Women, married or unmarried, need to recognise and fight against the labels that come with getting an abortion, because at the end of the day it’s ‘my body, my choice’.
One of the biggest myths Indian society has propagated since time immemorial: being a mother is synonymous with being a woman.
Um, no. As women, it is our right to choose to decide whether we want to become mothers or not. And if we don’t, then society has no right to shame us for it.
Too often, women, especially married women, are forced to uphold the taboo around the word abortion. The practice is often deemed “dirty”, “shady”, “impure”—and too often reserved for women of “loose character”. Anti-abortionists in India have a myriad of arguments against abortion, going blue in the face stating that not only is the practice “illegal”, it is also “dangerous” and almost fatalistic to the very life of a pregnant woman.
Coupled with this lies the censure directed towards an unmarried woman—sometimes even by the medical professionals she has sought out to perform the abortion. And it is this stigma that often forces women to turn towards unsafe, unhygienic practices instead. In fact, a study by The Lancet estimated that about 15·6 million abortions occurred in India in 2015, out of which most are ‘medication abortions’ obtained outside of health facilities.
However, it’s time to debunk the many myths that surround the stigma around abortions in India. Women—married or unmarried—need to recognise and fight against the labels that come with getting an abortion, because at the end of the day—”my body, my choice”, remember?
Myth: Abortion is illegal in India
The staunch hypocrisy of the Indian society towards women making their own choice propound in one dangerous big fat lie: that abortion is illegal in India. According to research from 2018, about 80 percent of women are not aware that abortion is legal in India and as a result, resort to seeking help from backstreet providers.
The truth is that abortion has been legal in India since 1971, when the Medical Termination of Pregnancy (MTP) Act was introduced. However, the Act comes with its own set of limitations. For instance, if a woman seeks an abortion within the first 12 weeks of her pregnancy, she will need to garner the approval of one medical practictioner. If she is well within 12-20 weeks of her pregnancy, however, she will have to gain the official approval of two medical practitioners. Beyond 20 weeks, an abortion will not be allowed, unless a medical practitioner states that the pregnancy can be fatalistic for the woman.
However, this does not mean that a woman will not be able to abort if she were carrying beyond 20 weeks.
Nozer Sherier, the former secretary general of the Federation of Gynaecologists and Obstetrician Societies of India has said: “As far as possible, women should seek an abortion early, but even if they seek one in the second trimester, an abortion is safer than carrying a dangerous pregnancy to term and giving birth.”
Despite the many amendments that need to be implemented into the Act, the foremost being that a woman in her first trimester be allowed to seek an abortion without the approval of a medical practitioner—the Act at least ensures that the practice is not deemed “illegal”.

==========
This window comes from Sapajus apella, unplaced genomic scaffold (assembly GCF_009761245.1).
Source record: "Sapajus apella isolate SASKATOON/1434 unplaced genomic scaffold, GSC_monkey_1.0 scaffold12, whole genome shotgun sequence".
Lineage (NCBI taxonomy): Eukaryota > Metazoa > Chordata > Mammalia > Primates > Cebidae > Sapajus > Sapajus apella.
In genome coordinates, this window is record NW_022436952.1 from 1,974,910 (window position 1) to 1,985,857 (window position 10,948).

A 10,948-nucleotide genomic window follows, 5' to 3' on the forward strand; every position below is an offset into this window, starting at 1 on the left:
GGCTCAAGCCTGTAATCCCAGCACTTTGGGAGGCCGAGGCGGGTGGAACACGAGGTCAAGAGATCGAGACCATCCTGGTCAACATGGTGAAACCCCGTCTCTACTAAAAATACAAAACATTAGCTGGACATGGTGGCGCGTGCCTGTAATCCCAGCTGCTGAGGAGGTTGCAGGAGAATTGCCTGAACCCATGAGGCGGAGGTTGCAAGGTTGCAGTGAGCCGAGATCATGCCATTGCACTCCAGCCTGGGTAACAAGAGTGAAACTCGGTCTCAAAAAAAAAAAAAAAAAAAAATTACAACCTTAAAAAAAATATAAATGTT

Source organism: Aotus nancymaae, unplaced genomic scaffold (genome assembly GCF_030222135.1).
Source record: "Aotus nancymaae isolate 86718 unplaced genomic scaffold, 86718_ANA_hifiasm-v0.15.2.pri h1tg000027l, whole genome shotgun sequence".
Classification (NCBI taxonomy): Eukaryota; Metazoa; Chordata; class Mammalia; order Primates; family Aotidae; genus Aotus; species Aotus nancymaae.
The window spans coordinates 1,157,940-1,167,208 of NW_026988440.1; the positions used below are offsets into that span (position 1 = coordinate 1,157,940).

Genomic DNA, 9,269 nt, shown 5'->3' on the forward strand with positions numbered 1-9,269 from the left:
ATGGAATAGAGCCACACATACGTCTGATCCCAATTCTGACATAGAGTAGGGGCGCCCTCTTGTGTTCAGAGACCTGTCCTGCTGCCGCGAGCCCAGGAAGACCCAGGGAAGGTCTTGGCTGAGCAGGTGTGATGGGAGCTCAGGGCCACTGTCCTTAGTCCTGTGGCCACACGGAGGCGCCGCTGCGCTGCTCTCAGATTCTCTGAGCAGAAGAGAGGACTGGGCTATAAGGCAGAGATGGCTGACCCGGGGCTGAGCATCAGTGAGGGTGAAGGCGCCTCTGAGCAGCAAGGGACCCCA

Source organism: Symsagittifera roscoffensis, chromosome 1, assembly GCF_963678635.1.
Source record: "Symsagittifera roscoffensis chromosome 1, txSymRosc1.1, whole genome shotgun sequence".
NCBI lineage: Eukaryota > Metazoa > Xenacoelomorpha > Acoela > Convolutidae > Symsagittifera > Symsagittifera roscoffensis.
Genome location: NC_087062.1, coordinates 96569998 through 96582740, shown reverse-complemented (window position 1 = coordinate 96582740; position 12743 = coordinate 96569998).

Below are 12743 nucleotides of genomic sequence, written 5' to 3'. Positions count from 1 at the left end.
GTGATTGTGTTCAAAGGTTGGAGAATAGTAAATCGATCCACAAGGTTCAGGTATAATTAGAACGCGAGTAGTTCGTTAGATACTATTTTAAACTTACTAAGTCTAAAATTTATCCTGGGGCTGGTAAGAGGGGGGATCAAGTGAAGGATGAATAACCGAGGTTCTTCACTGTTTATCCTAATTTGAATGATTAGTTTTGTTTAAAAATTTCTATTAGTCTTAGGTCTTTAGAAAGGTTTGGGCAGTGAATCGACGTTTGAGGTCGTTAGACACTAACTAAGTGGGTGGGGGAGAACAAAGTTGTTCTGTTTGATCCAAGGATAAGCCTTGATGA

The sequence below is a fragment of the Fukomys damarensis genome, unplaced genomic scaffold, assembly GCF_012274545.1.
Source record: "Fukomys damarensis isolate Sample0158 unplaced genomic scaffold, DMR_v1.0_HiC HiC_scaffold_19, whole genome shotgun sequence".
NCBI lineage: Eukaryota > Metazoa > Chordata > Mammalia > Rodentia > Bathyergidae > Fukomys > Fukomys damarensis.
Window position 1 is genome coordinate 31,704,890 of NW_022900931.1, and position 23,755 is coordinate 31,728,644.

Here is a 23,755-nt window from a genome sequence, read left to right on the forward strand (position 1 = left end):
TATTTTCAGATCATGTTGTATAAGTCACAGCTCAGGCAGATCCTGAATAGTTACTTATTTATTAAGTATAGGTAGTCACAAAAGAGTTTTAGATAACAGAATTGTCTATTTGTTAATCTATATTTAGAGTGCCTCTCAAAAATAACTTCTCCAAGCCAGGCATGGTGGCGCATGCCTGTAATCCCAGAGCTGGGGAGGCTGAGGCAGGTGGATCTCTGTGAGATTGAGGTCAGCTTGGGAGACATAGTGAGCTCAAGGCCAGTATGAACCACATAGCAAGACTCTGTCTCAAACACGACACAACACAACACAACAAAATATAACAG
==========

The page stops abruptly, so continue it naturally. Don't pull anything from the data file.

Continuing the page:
Myth: Abortions are dangerous and risky
There is an ill-informed widespread belief that abortions can pose a risk to the life of the woman seeking it—and may even damage her fertility levels in the long run, affecting her chance to procreate in the future. This is untrue. There is no link between an abortion and infertility, and most women can get pregnant immediately after an abortion.
And this is why there is an urgent need to remove the stigma around abortions in India, so that instead of turning towards unlicensed backdoor healthcare providers, women can seek safe medical support from authorised healthcare professionals.
Dr Sherier says abortions taking place outside of proper healthcare facilities account for about eight percent of maternal deaths.
“These can be completely avoided and each one of those deaths prevented if safe, accessible, and affordable abortions are made easily available to women,” she says.
For about 100 women using the correct medical pill to terminate a pregnancy in the first 12 weeks, less than even five of these women would need a further medical consultation.
Myth: Easy access to abortions furthers female infanticide
Another fear that attempts to challenge the normalisation of seeking abortions in India is that easier access to the practice will further the evils of female infanticide. However, media reports have stated that about 80-90 percent of reported abortions in India take place in the first trimester, when it is hard to determine the sex of the foetus through the ultrasound. The ‘gender reveal’ usually takes place in the second trimester.
Myth: Abortions lead to regrets in the long run
While there isn’t substantial data to back up the challenge to this highly dramatised myth, it is seen from personal accounts of Indian women who have sought an abortion and faced prejudice for what should be their right—that the overriding feeling for them after the procedure—was relief. Not regret. Another diabolical cap in Indian society’s hypocrisy is the need for emotional blackmail. This probably explains the emphasis of equating a fairly common and safe practice with “murder” and “taking away the right to live”.
As stressed on before: a woman’s body is her own. And if she decides that she doesn’t want to be a mother, it’s her choice alone. Don’t shame her for it.
(Edited by Teja)